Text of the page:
Sir Alex Ferguson has made adjustments to correct the leaks in the Manchester United defense, but he obviously twisted his wrench a bit too far.
After securing back-to-back shutouts away from Old Trafford – both in Europe and domestically – the issue now is clearly going forward, which pinpoints the problem that has been plaguing them all season: the midfield.
As stated before when United were giving up away goals at alarming rate, the midfield were pushing too far forward to assist with the attack, which, unsurprisingly, left the back-four exposed.
Yes, the presence and partnership of Rio Ferdinand and Nemanja Vidic have helped tremendously with helping to get clean sheets in the last two games, but the balance of the midfield is been completely off.
Against Valencia, Sir Alex Ferguson went with three center midfielders – Anderson, Darren Fletcher and Michael Carrick – and he opted to keep the same formation against Sunderland, but replaced the latter with Paul Scholes.
That change did little to influence the match, because United were still put on the back foot against a more energetic, willing Sunderland midfield.
Lee Cattermole, Steed Malbranque and Boudewijn Zenden did their part to more than match their counterparts and it showed in the opening 45 minutes as Sunderland dictated the play.
This is somewhat concerning, because under Sir Alex, the core strength of United has always been the consistent play of the midfielders.
Sir Alex has always had classy midfielders like Bryan Robson, Paul Ince and Roy Keane that could always inspire United players to fight from the depths of a defeat or to get a decisive goal when the game is heading for a draw, but now the manager evidently does not have one at his disposal.
Scholes is a player than can bring a calming influence to his teammates, but he does not have the speed or the ability to inspire his teammates with a hard-nosed challenge.
His long-range passing was far from its glowing best, and when he is struggling to pick a teammate out with a defense-splitting pass then United’s attack dips.
Fletcher is seen as a player that can deny and harass top opposition midfielders with his non-stop play, but against inferior players he lacks the creativeness to spring a United attack.
Definitely not known for his passing, Fletcher attempts to use his endless running to try to energize his teammates, and against the same-type of players, he becomes a bit lost.
Anderson is coming back after a long layoff from a serious knee injury and he definitely seems apprehensive making some of his runs.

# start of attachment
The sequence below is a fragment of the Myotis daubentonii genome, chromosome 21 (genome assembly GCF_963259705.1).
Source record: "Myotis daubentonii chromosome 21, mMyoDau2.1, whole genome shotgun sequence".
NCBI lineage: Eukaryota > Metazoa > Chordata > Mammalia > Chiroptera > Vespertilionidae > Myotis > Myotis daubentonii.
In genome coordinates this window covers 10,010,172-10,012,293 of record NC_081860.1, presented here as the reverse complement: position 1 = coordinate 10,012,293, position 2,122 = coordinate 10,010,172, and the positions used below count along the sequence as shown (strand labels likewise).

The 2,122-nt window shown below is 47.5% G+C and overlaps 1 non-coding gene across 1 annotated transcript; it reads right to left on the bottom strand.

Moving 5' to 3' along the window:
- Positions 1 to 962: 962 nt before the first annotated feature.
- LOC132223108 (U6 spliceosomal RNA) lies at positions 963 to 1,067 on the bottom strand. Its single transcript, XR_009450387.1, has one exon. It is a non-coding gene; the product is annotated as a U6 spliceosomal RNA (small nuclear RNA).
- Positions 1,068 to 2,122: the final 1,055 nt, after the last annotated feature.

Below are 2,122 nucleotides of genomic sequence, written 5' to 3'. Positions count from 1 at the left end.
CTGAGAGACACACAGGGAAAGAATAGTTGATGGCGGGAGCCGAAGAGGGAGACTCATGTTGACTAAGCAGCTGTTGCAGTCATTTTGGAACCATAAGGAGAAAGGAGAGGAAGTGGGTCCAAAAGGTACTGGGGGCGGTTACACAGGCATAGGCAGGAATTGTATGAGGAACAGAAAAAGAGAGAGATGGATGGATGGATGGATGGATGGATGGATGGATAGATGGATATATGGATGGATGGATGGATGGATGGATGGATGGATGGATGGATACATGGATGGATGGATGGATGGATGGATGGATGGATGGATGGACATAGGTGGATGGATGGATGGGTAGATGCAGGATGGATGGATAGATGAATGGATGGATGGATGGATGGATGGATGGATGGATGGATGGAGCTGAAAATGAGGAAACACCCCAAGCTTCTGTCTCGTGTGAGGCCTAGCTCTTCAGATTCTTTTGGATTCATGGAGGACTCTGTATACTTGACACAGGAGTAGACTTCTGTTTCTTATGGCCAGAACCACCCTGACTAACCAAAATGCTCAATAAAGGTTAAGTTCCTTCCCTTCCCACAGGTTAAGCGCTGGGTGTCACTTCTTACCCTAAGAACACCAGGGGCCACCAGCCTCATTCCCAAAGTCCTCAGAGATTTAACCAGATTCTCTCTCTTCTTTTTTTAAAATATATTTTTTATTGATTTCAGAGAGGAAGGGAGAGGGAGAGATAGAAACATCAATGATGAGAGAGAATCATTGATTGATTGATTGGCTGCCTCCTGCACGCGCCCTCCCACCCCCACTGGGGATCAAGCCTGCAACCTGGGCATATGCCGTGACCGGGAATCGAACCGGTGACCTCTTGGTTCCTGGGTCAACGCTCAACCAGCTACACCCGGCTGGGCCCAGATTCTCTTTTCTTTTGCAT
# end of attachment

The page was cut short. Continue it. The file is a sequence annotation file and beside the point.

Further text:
With that being said, the reason he was played over Carrick is because of dealing with the very combative Cattermole, and to be fair, Anderson did a good job winning some of the battles.
The three-man midfield against Sunderland also showed the lack of balance in the squad.
With both Ryan Giggs and Antonio Valencia out injured, and Gabriel Obertan deemed not to be match-fit yet, Ferguson was forced to field Michael Owen and Federico Macheda in rotating role between being the lone striker or out on the left flank.
This caused Sunderland to rip and roar down the left-flank and continually pump balls into the box, which Ferdinand, and especially Vidic did well to deal with.
John O’Shea is not known for his speed and was forced to deal with very speedy Ahmed El Mohamady without any help and it encouraged the Sunderland right-back Nedum Onuoha to get forward as well.
This unfairly took Owen away from the position, which makes him a very valuable asset to United, and ultimately led to him to be withdrawn at half-time.
With the balance of the midfield clearly needing adjustment, Sir Alex opted to bring on more central-minded players with Javier Hernandez and Bebe being introduce for Macheda and Anderson, respectively.
What Ferguson should have done, is introduce the left-footed, attack-minded Patrice Evra for Anderson, which would have balanced out the problems and helped United attack down the left.
That was clearly the achilles heel for Sunderland, because Vidic made two driving runs down that wing, which resulted in a free-kick and a corner.
So just imagine what a pacey full-back/midfielder would have done against Sunderland’s right-back, Nedum Onuoha!
A point from an away game after an European away match is always a good result – but for a club like Manchester United that competes for trophies should not be viewed as acceptable.